Well, to be candid, most of us. We all struggle with the usual problems like lie vs. lay, affect vs. effect, and where to insert commas. In terms of these basic grammar questions, Mignon delivers the goods. In the guise of Grammar Girl she provides simple, memorable lessons in ... well ... grammar.

The book is more than just a grammar guide. Go back and read the full title. Go ahead. I'll wait.

You see the part that says "For Better Writing"? That's the real meat of this book. Mignon isn't some dusty academic who wants to put you in your place and make you feel inferior when you misuse a semi-colon. She's a talented writer who wants to help you improve your writing. Tucked in among the tips are dozens of ways to make your writing stronger and more engaging. She even covers writing for blogs and Twitter.

Last century we had Strunk and White as guides. This century we have Mignon.
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83 of 90 people found the following review helpful By Kindle Customer on October 30, 2009
Format: Kindle Edition Verified Purchase
I rather liked the informal style of the book and found most of my queries were answered in an easy to understand manner. Having said that, the Kindle edition does not have a table of contents and the naming conventions used in the book make it difficult to find information quickly. If you're going to release an electronic version of a book whose purpose is to be used as a reference item, it should have a thorough table of contents, an index, and it should be organized in a manner so that specific information can be found quickly. I thought the sum content of the book was great, it just needs a little help with accessibility.

This review is reflective of Kindle edition of this book only.
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31 of 32 people found the following review helpful By Midwest Book Review on July 12, 2008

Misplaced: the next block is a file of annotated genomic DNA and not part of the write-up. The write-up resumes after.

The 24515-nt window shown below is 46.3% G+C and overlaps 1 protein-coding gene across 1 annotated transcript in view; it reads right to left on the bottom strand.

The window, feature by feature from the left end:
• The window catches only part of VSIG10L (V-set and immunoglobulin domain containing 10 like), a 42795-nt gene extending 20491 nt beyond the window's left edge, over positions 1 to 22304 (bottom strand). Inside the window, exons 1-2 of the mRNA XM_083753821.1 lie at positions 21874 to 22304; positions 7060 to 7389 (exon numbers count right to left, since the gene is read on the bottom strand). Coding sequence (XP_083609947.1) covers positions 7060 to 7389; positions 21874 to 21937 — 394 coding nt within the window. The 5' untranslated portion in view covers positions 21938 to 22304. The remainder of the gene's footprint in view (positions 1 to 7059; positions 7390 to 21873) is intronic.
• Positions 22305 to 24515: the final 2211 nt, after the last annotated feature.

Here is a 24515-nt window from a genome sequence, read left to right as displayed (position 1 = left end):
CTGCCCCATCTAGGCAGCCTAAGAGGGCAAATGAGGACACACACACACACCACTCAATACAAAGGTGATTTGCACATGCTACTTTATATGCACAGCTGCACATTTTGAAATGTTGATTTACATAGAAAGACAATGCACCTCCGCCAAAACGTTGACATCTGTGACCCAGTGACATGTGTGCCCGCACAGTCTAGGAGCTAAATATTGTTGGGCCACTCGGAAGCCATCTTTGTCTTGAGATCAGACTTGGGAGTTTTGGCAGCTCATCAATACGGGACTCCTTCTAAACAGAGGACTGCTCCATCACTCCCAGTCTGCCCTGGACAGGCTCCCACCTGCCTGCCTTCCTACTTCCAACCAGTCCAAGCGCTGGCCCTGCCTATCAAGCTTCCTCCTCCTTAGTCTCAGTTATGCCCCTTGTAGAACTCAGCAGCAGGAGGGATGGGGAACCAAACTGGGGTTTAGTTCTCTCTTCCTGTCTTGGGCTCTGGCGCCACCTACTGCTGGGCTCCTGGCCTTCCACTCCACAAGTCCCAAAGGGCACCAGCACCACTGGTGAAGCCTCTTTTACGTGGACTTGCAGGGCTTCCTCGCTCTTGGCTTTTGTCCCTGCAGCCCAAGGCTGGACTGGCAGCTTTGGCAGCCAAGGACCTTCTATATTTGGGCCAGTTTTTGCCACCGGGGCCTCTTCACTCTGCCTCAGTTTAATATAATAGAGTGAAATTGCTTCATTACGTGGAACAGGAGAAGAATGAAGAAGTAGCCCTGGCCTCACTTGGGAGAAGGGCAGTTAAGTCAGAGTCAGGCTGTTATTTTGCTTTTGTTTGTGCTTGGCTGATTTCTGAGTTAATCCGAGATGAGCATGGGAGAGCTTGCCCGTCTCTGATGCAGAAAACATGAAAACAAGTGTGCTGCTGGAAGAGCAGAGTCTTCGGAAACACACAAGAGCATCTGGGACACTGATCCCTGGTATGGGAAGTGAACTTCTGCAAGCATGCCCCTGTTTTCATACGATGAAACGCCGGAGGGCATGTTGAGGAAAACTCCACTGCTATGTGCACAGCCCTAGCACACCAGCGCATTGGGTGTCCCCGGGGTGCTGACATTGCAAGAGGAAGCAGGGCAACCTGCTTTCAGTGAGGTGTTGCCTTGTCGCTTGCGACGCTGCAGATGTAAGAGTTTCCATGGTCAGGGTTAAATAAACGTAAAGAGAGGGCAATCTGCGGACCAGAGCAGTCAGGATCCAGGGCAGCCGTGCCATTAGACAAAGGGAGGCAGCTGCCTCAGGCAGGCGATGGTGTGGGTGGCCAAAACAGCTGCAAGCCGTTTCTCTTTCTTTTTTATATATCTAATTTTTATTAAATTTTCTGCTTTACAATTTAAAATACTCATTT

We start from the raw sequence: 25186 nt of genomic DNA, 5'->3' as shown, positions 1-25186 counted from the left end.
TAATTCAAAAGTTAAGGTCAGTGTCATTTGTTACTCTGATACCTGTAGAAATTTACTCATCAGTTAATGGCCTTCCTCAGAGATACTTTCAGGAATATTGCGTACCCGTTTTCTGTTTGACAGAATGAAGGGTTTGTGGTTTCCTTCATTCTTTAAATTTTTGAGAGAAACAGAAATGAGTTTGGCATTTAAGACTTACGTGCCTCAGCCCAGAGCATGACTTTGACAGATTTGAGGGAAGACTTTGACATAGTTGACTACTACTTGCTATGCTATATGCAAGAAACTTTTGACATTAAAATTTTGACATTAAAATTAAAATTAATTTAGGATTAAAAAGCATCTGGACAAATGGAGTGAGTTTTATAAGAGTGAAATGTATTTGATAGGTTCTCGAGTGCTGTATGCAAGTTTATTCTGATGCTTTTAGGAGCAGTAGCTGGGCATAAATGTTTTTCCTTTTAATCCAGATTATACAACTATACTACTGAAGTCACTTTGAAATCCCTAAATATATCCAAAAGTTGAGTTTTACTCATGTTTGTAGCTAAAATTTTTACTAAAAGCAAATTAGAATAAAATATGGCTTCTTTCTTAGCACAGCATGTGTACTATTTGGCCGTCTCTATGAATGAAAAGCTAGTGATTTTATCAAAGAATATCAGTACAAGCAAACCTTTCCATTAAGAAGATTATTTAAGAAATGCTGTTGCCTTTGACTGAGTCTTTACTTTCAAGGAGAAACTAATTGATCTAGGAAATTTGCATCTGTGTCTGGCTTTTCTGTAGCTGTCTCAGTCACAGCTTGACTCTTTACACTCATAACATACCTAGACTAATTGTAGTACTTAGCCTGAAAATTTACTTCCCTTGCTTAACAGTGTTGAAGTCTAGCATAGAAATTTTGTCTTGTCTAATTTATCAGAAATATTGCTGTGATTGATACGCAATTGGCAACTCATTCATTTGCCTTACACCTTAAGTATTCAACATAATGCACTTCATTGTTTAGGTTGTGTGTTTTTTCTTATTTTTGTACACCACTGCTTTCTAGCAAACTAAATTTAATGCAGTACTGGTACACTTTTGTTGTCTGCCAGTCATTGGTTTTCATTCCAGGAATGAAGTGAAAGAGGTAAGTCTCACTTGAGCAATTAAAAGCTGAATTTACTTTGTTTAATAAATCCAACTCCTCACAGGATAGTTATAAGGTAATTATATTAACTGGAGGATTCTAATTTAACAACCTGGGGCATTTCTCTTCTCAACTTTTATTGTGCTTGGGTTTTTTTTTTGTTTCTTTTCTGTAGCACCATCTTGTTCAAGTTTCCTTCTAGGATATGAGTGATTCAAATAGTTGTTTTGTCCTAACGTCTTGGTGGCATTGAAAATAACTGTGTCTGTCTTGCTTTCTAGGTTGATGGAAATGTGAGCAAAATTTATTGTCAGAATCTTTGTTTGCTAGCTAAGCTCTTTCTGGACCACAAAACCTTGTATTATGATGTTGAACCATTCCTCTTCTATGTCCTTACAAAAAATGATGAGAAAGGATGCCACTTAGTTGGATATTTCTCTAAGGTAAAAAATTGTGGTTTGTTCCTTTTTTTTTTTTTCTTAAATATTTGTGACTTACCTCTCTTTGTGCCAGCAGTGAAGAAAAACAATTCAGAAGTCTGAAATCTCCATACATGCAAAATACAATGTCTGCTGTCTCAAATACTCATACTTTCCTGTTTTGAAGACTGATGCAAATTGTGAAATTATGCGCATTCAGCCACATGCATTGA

Format: Audio CD
Grammar Girl's Quick and Dirty Tips for Better Writing is an unabridged audiobook rendition of Mignon Fogarty's excellent guide to improving one's grammar. Well-known for her award-winning podcast explaining some of the most common grammatical mistakes people make, Mignon Fogarty delivers the straight scoop on style, business writing examples, advice for crafting smooth prose, and even e-mail tips. Grammar Girl's Quick and Dirty Tips for Better Writing is enthusiastically recommended for professional writers of all walks of life, from high school students crafting essays to college students working on Ph.Ds to prospective novel writers, nonfiction writers, journalists, newspaper columnists and much more. 5 CDs, 7 hours.
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36 of 42 people found the following review helpful By Lisa Shea HALL OF FAMETOP 500 REVIEWERVINE VOICE on February 23, 2009
Format: Paperback
This book was created by a woman who runs an active podcast. That is, she is used to doing weekly little "tips" about how to handle a grammar situation. That's very cool in a quick-blurb world, but you can really see those roots in this book. There's no real coherence here, and if you pick the book up looking for help with a given situation you'll have to dig to find the answer. One chapter is called "I'm So Stylish". What is that about? Apparently it's about writing "I'm sooooooooooooo happy" and that not being good grammar. Would I have ever thought to look in that chapter for that information? Would I have ever really wondered if spelling so with 18 Os was correct?

The book is cute. If you read little snippets every day - perhaps as a "bathroom book" - you're sure to pick up some tips here. You learn about "that" vs "who". You learn about "like" vs "as". You might think a lot of these differences are minor. If you do a Google search you're sure to find people using every mis-spelling that exists, and breaking every grammar rule. However, it all comes down to being professional to your audience. If you continually mis-spell "existence" maybe 50% of your readers won't care - but the other 50% will be more and more turned off by your repeated mistakes.

If we want to communicate clearly, it certainly is in all of our best interest to learn the proper rules and to try our best to follow them. I'm sure we can all name awful websites we have been to where the grammar was so awful that we could not follow what the person was saying. There are of course different degrees of this problem - so the more clearly you can write, the better!

So in general I agree greatly with the premise. I think we should all learn to write more clearly.